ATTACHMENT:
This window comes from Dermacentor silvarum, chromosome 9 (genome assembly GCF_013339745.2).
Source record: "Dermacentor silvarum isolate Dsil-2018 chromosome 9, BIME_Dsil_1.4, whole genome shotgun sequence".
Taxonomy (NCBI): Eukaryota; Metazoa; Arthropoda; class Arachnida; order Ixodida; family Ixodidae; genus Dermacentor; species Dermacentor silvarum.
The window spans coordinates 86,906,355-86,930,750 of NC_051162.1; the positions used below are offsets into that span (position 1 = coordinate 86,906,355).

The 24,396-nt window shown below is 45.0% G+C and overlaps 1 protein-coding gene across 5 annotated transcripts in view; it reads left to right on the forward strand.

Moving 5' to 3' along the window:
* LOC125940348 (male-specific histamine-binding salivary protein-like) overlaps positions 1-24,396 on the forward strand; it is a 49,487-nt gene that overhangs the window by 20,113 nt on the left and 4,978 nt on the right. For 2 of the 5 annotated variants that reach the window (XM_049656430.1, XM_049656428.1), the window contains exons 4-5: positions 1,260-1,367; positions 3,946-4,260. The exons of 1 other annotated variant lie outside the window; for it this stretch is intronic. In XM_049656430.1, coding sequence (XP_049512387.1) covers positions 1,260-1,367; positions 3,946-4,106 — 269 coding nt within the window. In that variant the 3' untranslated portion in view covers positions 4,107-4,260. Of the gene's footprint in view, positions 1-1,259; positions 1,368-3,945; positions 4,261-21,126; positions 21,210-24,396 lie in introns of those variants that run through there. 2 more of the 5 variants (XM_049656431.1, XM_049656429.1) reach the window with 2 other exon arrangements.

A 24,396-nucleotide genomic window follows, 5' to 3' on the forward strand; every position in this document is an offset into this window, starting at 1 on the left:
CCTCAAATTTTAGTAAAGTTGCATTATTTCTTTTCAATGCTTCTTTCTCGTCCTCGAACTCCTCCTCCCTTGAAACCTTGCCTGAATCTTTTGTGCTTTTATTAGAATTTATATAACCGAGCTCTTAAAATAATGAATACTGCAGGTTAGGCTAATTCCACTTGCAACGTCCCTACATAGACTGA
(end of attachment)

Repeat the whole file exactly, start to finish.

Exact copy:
This window comes from Dermacentor silvarum, chromosome 9 (genome assembly GCF_013339745.2).
Source record: "Dermacentor silvarum isolate Dsil-2018 chromosome 9, BIME_Dsil_1.4, whole genome shotgun sequence".
Taxonomy (NCBI): Eukaryota; Metazoa; Arthropoda; class Arachnida; order Ixodida; family Ixodidae; genus Dermacentor; species Dermacentor silvarum.
The window spans coordinates 86,906,355-86,930,750 of NC_051162.1; the positions used below are offsets into that span (position 1 = coordinate 86,906,355).

The 24,396-nt window shown below is 45.0% G+C and overlaps 1 protein-coding gene across 5 annotated transcripts in view; it reads left to right on the forward strand.

Moving 5' to 3' along the window:
* LOC125940348 (male-specific histamine-binding salivary protein-like) overlaps positions 1-24,396 on the forward strand; it is a 49,487-nt gene that overhangs the window by 20,113 nt on the left and 4,978 nt on the right. For 2 of the 5 annotated variants that reach the window (XM_049656430.1, XM_049656428.1), the window contains exons 4-5: positions 1,260-1,367; positions 3,946-4,260. The exons of 1 other annotated variant lie outside the window; for it this stretch is intronic. In XM_049656430.1, coding sequence (XP_049512387.1) covers positions 1,260-1,367; positions 3,946-4,106 — 269 coding nt within the window. In that variant the 3' untranslated portion in view covers positions 4,107-4,260. Of the gene's footprint in view, positions 1-1,259; positions 1,368-3,945; positions 4,261-21,126; positions 21,210-24,396 lie in introns of those variants that run through there. 2 more of the 5 variants (XM_049656431.1, XM_049656429.1) reach the window with 2 other exon arrangements.

A 24,396-nucleotide genomic window follows, 5' to 3' on the forward strand; every position in this document is an offset into this window, starting at 1 on the left:
CCTCAAATTTTAGTAAAGTTGCATTATTTCTTTTCAATGCTTCTTTCTCGTCCTCGAACTCCTCCTCCCTTGAAACCTTGCCTGAATCTTTTGTGCTTTTATTAGAATTTATATAACCGAGCTCTTAAAATAATGAATACTGCAGGTTAGGCTAATTCCACTTGCAACGTCCCTACATAGACTGA